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Re: new WRR sched, updated TBF and "real" ingres implementation



At 08:12 AM 7/26/00, you wrote:
> > I'm working on a system to do something very similar here at our ISP, so I
> > have a question.  Wouldn't it be simpler just to limit the machine to two
> > network cards: eth0 for the link to your upstream provider and eth1 to a
> > hub/switch which feeds your clients, then put CBQ queues on eth0 incoming
> > and eth1 outgoing traffic to limit everyone to 256kbit/[number of
> > clients].  If you didn't use the bounded or isolated options, then 
> you'd be
> > able to fairly share the bandwidth amongst the customers, while allowing
> > them to exceed their allotment if their was space available on the pipe.
>
>yes, it will work. I'd do it so but read bellow ..
>^^^^^^^^^^^^^^^^^^^

You don't know how happy reading those words made me. :-)

> > BTW: You could probably do the same thing with the multiple ethernet 
> cards,
> > using a  loopback or dummy ethernet interface if the CBQ classes won't let
> > you have filters corresponding to the different interfaces on a class.
>
>Yeah ! You hit the point of my previous mails to jamal ! It would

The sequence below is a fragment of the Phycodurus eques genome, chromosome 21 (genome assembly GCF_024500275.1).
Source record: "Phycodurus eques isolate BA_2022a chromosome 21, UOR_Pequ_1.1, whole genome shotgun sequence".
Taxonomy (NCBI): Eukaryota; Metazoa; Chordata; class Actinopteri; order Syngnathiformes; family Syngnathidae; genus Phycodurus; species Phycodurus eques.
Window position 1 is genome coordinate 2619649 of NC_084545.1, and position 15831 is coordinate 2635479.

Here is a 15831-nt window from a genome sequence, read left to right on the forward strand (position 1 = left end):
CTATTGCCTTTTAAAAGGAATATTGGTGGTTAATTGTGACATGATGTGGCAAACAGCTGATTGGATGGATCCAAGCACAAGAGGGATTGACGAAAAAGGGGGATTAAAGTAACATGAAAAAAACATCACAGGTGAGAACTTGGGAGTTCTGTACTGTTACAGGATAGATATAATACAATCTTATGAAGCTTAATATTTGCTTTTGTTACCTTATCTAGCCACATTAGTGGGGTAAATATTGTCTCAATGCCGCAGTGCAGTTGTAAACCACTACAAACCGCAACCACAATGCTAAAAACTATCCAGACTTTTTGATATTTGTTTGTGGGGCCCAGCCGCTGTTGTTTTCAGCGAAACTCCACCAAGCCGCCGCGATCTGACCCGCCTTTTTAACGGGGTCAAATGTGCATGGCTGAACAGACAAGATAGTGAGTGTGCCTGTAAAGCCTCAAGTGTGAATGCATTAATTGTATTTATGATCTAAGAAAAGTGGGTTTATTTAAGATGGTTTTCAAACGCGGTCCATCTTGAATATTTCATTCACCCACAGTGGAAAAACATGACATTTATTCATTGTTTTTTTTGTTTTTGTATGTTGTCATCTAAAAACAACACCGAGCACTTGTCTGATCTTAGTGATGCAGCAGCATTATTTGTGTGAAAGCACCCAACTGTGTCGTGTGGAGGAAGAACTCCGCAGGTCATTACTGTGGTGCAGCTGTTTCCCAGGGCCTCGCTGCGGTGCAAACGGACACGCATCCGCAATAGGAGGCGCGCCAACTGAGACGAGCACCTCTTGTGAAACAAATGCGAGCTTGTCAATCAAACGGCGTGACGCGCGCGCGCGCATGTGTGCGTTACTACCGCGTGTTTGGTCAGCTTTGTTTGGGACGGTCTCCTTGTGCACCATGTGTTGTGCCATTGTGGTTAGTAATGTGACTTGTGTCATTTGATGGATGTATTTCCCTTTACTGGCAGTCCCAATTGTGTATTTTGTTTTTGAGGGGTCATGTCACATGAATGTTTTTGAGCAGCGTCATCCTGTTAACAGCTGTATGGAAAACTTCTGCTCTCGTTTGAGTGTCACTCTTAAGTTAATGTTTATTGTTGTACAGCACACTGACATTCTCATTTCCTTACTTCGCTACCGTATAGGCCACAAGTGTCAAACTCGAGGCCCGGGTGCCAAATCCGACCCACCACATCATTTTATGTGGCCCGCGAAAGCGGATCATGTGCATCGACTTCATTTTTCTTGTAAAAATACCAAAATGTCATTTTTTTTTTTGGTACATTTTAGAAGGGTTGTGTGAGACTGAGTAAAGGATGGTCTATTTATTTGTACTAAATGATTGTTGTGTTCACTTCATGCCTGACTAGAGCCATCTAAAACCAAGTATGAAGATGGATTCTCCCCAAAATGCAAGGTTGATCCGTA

>be nice to have one output queue for several interfaces but it is
>rather imposible. The qdisc is always tied to one interface.
>It would solve all my problems when I would be able to share
>qdisc for more than one interface and then attach CBQ or WRR classes
>to different dest. IP addresses.
>Possibly I'll try to do it. It'd be hard in 2.2 kernels as there
>qdiscs are dequeued by EOI event on interface or qdisc's watchdog.
>But in 2.3 there is new softirq net_tx_action which is called for
>all transmits.
>So only difference is that we should netif_schedule all devices which
>shares common queue (applies to TBF's & CBQ's wakeups).
>I can't imagine how to use loopback or dummy to hack around
>this limitation. Do you know how to do it ?
>
>regards, devik

Your getting into levels of the kernel that make my brain go even mushier 
than usual.  In *theory* however, you should be able to do it by routing 
all eth1,eth2, eth3... traffic through some sort of tunnel interface before 
it gets to eth0, and running the qdisc on that tunnel.  It would be very 
simple to do if you could break it into two machines, but then you'd 
probably be just as well off to replace all the eth1+ links with a single 
interface running multiple addresses and attached to a hub or switch (ie, 
eth1:1 eth1:2 eth1:3 so you can run your qdisc on dev eth1 but still 
maintain separate IP's for the different networks)

I am pretty sure you can use netfilter to do the routing through a tunnel 
from what I've read of it's docs ( http://netfilter.kernelnotes.org/ ) and 
their may even be a simpler way using straight ipchains rules.